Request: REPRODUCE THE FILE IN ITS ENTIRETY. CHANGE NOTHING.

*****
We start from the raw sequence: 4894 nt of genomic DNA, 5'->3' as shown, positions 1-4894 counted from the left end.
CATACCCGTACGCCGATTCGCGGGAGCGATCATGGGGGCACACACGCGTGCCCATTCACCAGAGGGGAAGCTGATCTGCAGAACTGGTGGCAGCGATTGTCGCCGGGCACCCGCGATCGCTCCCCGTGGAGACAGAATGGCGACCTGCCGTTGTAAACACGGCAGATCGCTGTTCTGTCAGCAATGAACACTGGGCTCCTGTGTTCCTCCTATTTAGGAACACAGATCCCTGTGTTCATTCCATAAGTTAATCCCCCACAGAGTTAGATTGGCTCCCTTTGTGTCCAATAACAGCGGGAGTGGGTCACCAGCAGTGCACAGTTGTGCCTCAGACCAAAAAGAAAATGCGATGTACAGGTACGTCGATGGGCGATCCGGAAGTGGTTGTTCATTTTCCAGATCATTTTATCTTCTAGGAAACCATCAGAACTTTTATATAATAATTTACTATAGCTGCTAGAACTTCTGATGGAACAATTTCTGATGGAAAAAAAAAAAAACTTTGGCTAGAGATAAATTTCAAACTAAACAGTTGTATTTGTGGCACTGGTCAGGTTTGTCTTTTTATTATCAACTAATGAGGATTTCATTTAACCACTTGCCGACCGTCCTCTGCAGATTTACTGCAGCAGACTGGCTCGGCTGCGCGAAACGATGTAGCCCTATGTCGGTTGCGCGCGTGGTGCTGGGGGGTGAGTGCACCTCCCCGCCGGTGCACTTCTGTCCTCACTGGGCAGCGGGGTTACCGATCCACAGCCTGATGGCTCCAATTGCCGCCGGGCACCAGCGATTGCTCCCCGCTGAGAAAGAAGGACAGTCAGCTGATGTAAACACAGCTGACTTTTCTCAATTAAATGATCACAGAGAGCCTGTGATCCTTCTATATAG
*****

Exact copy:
We start from the raw sequence: 4894 nt of genomic DNA, 5'->3' as shown, positions 1-4894 counted from the left end.
CATACCCGTACGCCGATTCGCGGGAGCGATCATGGGGGCACACACGCGTGCCCATTCACCAGAGGGGAAGCTGATCTGCAGAACTGGTGGCAGCGATTGTCGCCGGGCACCCGCGATCGCTCCCCGTGGAGACAGAATGGCGACCTGCCGTTGTAAACACGGCAGATCGCTGTTCTGTCAGCAATGAACACTGGGCTCCTGTGTTCCTCCTATTTAGGAACACAGATCCCTGTGTTCATTCCATAAGTTAATCCCCCACAGAGTTAGATTGGCTCCCTTTGTGTCCAATAACAGCGGGAGTGGGTCACCAGCAGTGCACAGTTGTGCCTCAGACCAAAAAGAAAATGCGATGTACAGGTACGTCGATGGGCGATCCGGAAGTGGTTGTTCATTTTCCAGATCATTTTATCTTCTAGGAAACCATCAGAACTTTTATATAATAATTTACTATAGCTGCTAGAACTTCTGATGGAACAATTTCTGATGGAAAAAAAAAAAAACTTTGGCTAGAGATAAATTTCAAACTAAACAGTTGTATTTGTGGCACTGGTCAGGTTTGTCTTTTTATTATCAACTAATGAGGATTTCATTTAACCACTTGCCGACCGTCCTCTGCAGATTTACTGCAGCAGACTGGCTCGGCTGCGCGAAACGATGTAGCCCTATGTCGGTTGCGCGCGTGGTGCTGGGGGGTGAGTGCACCTCCCCGCCGGTGCACTTCTGTCCTCACTGGGCAGCGGGGTTACCGATCCACAGCCTGATGGCTCCAATTGCCGCCGGGCACCAGCGATTGCTCCCCGCTGAGAAAGAAGGACAGTCAGCTGATGTAAACACAGCTGACTTTTCTCAATTAAATGATCACAGAGAGCCTGTGATCCTTCTATATAG